Sets/Distance: 5x5 yards

Overhead Med Ball Toss

• Assume sit-up position with partner in front of you
• Catch med ball from partner overhead and perform sit-up
• Throw ball back to partner on way up
• Repeat for specified reps

Coaching Points: Use a 15- to 20-pound med ball, and throw ball back to partner halfway through your sit-up.
Gaines: This develops total core strength and works your transverse abdominal muscles. The stronger you get those, the more you can work in an upright position and stay upright.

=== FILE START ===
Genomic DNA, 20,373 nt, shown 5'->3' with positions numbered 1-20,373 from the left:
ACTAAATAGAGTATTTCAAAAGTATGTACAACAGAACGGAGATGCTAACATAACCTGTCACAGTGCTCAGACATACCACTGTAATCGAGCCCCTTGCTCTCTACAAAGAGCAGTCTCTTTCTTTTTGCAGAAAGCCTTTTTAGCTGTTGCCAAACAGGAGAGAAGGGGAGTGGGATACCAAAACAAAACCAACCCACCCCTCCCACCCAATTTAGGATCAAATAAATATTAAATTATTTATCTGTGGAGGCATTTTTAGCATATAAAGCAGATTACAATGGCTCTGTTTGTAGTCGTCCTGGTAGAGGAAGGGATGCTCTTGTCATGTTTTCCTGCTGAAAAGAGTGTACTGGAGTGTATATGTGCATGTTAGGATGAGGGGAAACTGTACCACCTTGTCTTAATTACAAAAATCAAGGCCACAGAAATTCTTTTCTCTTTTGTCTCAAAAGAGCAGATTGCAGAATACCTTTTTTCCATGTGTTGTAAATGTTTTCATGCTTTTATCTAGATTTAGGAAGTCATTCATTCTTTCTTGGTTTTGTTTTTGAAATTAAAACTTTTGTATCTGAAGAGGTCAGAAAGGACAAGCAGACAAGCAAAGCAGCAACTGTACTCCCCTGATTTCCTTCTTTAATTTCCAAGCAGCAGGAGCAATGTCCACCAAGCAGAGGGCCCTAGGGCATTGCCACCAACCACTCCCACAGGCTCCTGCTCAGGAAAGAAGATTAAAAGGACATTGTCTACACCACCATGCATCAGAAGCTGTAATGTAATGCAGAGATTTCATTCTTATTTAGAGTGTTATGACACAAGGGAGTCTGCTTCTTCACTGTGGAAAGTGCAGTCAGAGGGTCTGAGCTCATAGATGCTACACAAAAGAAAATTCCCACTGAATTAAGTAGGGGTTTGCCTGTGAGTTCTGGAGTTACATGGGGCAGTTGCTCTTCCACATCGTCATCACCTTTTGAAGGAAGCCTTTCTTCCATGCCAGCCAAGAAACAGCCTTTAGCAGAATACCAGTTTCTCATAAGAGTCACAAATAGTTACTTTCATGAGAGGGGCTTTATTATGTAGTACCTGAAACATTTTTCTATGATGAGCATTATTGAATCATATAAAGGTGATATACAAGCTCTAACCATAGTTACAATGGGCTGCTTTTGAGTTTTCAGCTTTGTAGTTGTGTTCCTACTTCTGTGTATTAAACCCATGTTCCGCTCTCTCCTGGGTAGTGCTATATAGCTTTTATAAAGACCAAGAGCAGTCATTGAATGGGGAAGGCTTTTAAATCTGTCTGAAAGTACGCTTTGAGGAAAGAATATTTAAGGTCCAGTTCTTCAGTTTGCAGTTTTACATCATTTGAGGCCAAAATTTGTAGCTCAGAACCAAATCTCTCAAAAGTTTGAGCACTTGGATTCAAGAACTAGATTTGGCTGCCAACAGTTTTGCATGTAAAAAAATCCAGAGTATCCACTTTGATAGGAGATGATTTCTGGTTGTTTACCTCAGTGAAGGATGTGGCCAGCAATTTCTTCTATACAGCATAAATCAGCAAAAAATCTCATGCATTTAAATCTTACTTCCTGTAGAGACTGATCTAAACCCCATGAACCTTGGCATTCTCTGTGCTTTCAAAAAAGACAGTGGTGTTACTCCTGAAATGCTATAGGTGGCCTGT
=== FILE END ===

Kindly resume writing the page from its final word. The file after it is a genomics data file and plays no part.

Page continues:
Sets/Distance: 2x50

Side Med Ball Toss

• With partner to left, sit on ground with knees bent and heels just off ground
• Receive ball from partner, rotate right, touch med ball to ground, then throw ball back
• Repeat for specified reps; perform set on other side

Coaching Points: Sit back until your abs are engaged to support your body. Follow the med ball with your eyes, and keep your feet an inch off the ground. Use a 15- to 20-pound med ball.
Gaines: This strengthens the core-mostly your oblique muscles.
Sets/Distance: 2x25 each side

 


Photo Credit: Getty Images // Thinkstock

Topics: BASKETBALL TRAINING | LOWER BODY | CORE | UPPER BODY | CHEST | MED BALL | DUMBBELLS | STANCE | RESISTANCE BANDS